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Am J Physiol Gastrointest Liver Physiol. 2007 May;292(5):G1263-71. Epub 2007 Feb 1.

MIP-3alpha neutralizing monoclonal antibody protects against TNBS-induced colonic injury and inflammation in mice.

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Division of Gastroenterology, Beth Israel Deaconess Medical Center, Harvard Medical School, Boston University School of Medicine, Boston, MA 02215, USA.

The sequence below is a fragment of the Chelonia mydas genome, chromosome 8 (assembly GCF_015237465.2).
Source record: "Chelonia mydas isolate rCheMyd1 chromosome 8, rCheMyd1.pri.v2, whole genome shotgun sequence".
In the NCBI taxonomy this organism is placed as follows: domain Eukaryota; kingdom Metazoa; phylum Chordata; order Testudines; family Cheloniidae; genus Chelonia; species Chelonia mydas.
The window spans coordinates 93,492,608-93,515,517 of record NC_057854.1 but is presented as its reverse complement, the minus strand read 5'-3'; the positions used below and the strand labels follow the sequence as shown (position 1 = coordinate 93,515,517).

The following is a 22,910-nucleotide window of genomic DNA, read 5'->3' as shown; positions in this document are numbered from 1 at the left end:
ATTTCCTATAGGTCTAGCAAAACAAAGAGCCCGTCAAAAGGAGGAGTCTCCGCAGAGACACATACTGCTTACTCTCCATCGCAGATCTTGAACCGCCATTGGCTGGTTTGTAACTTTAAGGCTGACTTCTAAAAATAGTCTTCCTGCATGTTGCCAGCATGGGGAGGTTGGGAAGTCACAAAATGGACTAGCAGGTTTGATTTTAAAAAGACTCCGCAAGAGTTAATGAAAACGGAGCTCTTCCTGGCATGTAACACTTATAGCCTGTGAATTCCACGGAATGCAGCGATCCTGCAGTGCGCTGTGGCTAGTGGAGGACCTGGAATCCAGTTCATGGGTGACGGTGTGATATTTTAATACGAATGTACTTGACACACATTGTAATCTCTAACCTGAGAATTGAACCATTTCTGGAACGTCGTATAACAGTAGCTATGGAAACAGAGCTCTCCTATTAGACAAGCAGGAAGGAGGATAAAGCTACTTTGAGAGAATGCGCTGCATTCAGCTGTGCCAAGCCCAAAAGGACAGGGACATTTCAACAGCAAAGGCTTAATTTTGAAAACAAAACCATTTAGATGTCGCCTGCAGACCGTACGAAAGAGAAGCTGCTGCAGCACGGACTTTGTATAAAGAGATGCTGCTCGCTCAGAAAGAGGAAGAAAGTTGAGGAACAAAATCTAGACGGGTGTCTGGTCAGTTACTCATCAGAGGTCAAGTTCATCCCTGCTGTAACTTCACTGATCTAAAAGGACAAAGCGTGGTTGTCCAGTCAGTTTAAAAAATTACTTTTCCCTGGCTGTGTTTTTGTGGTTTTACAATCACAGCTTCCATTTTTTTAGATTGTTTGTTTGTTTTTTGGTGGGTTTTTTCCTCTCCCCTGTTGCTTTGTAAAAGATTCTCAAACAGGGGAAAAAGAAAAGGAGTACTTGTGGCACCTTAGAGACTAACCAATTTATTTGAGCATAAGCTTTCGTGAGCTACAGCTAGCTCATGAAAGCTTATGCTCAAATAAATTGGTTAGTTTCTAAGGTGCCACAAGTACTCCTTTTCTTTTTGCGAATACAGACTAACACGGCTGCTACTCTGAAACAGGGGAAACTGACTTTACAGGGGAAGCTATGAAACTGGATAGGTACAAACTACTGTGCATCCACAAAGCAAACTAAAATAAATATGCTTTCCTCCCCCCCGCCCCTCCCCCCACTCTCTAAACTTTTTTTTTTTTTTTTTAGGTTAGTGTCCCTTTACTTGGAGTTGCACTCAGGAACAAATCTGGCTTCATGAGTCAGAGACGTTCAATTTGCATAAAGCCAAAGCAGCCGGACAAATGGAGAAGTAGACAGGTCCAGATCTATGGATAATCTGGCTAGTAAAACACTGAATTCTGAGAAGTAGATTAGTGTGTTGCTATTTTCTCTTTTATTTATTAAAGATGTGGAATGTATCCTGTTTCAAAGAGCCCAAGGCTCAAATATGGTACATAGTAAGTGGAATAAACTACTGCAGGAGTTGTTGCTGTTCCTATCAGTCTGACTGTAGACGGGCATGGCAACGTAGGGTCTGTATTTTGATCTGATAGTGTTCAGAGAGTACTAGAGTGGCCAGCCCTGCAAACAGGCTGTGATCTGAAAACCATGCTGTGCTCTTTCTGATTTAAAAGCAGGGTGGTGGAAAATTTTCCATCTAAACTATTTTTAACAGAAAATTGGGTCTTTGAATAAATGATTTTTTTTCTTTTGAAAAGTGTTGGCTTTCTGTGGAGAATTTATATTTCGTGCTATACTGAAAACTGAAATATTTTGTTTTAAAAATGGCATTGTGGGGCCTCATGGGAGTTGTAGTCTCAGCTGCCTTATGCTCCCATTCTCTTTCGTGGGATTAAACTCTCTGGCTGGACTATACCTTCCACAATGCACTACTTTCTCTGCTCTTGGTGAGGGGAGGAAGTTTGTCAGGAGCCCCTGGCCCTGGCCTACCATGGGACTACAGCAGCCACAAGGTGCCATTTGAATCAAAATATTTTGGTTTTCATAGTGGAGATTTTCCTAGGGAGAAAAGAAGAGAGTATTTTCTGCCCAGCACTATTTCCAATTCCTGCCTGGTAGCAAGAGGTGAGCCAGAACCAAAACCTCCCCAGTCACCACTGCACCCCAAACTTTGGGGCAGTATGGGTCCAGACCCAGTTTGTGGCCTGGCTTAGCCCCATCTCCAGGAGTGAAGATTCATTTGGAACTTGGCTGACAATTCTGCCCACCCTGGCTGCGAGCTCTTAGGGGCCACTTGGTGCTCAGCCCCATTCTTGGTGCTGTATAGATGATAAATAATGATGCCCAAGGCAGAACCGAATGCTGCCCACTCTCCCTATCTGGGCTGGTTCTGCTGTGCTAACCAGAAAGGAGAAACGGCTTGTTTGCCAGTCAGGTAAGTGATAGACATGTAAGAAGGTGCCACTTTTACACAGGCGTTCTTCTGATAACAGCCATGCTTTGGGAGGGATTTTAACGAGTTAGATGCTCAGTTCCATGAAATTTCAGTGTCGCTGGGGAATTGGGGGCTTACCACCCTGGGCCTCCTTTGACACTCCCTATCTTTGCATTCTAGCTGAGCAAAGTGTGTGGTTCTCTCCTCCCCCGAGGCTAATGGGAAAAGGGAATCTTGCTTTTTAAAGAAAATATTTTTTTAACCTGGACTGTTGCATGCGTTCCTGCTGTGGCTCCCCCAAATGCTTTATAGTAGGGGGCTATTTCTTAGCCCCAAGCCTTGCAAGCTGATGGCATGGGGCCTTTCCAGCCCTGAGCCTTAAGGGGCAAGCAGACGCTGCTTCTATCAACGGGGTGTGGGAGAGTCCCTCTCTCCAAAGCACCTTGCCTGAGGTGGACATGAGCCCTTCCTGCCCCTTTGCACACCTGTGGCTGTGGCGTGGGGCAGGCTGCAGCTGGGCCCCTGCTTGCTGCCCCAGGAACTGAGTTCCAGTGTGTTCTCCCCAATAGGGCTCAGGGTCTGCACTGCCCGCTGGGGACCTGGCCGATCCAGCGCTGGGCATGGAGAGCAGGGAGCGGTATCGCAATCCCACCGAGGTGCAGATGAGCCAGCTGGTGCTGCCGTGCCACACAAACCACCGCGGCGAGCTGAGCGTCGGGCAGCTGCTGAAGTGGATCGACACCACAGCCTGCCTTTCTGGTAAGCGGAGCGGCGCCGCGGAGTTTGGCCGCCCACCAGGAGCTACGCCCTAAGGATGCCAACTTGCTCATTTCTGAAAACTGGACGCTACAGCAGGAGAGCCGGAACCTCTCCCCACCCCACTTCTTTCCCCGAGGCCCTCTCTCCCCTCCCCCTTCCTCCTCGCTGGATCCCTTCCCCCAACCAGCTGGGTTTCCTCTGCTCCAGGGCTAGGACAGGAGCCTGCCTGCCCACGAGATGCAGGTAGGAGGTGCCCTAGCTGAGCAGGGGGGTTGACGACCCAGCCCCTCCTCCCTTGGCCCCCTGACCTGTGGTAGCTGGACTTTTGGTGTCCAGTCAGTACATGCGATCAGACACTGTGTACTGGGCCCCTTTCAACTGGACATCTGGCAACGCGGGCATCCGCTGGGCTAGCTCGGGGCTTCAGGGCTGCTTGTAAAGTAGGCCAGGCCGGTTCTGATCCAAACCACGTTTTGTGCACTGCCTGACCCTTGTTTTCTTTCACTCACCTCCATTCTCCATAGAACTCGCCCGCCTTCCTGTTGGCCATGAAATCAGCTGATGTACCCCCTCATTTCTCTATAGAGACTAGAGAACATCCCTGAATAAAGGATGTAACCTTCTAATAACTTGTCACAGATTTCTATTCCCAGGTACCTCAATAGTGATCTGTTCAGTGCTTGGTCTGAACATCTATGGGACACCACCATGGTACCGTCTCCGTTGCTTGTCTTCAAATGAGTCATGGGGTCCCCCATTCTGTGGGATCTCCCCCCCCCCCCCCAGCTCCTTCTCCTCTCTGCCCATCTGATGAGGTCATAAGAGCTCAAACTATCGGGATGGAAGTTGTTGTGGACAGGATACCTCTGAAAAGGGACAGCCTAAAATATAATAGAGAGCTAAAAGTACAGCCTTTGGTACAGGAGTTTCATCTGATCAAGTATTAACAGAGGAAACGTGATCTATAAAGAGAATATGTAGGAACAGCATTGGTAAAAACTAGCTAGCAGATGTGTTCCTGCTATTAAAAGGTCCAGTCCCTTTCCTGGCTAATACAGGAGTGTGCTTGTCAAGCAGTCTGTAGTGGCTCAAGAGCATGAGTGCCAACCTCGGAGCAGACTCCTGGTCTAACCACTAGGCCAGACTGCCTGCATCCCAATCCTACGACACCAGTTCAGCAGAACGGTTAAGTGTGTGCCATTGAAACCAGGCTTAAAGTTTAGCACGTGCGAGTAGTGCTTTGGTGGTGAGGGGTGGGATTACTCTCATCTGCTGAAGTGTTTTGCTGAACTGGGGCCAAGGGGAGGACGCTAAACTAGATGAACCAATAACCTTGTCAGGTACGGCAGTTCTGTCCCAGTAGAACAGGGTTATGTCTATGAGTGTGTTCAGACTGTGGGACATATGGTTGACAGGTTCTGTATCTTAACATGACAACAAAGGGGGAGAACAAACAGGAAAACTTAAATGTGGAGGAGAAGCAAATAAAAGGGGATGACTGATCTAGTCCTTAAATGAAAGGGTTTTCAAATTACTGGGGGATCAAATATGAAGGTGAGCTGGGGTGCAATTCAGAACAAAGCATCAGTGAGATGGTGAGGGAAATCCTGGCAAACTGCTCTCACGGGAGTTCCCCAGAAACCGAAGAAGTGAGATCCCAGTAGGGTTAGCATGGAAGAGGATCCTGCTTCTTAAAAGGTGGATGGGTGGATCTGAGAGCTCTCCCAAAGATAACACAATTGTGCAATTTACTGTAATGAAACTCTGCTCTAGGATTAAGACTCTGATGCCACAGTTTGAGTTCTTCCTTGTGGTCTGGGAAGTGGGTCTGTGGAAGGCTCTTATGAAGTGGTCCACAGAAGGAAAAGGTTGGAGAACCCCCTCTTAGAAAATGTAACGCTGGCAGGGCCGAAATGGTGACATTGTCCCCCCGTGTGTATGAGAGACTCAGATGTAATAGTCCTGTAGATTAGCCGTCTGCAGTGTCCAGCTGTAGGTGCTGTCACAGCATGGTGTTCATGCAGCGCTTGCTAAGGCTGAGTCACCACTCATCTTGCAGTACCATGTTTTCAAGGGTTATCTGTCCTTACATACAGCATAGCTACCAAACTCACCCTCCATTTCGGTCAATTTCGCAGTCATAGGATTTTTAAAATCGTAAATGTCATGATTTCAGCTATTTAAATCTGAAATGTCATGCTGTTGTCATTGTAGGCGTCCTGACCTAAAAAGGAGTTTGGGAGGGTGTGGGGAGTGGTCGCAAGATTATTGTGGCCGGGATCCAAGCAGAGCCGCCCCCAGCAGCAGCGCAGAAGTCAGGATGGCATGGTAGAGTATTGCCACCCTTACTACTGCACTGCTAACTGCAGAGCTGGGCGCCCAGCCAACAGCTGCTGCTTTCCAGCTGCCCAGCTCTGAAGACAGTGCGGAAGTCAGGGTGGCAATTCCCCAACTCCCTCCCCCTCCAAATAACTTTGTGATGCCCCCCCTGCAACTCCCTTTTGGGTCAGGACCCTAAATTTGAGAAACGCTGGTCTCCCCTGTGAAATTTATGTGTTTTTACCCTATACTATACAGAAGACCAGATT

A characteristic feature of human inflammatory bowel disease, particularly Crohn's disease, is the presence of activated CD4(+) T cells. Recently, we have shown that colonic epithelial cell production of macrophage inflammatory protein (MIP)-3alpha, a CD4 T cell-directed chemokine, is elevated in inflammatory bowel disease. However, the functional relevance of MIP-3alpha production during intestinal inflammation is poorly understood. The aim of this study was to determine whether MIP-3alpha production is increased during murine 2,4,6-trinitrobenzene sulfonic acid (TNBS)-induced colitis and to examine the effect of anti-MIP-3alpha neutralizing monoclonal antibody administration in this model. We found that the administration of TNBS significantly increased colonic MIP-3alpha protein levels in Balb/c mice. Consistent with this, a marked increase in the number of CCR6-bearing lamina propria CD4(+) and CD8(+) T cells was also observed in TNBS-treated animals. Treatment of mice with an anti-MIP-3alpha neutralizing monoclonal antibody significantly reduced TNBS-mediated increases in colonic weight-to-length ratio, mucosal ulceration, histological damage, and myeloperoxidase activity. TNBS-mediated increases in the number of CCR6-bearing lamina propria T cells were also substantially reduced by anti-MIP-3alpha neutralizing monoclonal antibody treatment. Taken together, our findings indicate that blockade of MIP-3alpha bioactivity can significantly reduce TNBS-mediated colonic injury and T cell recruitment, suggesting a role for this chemokine in the pathophysiology of intestinal inflammation.

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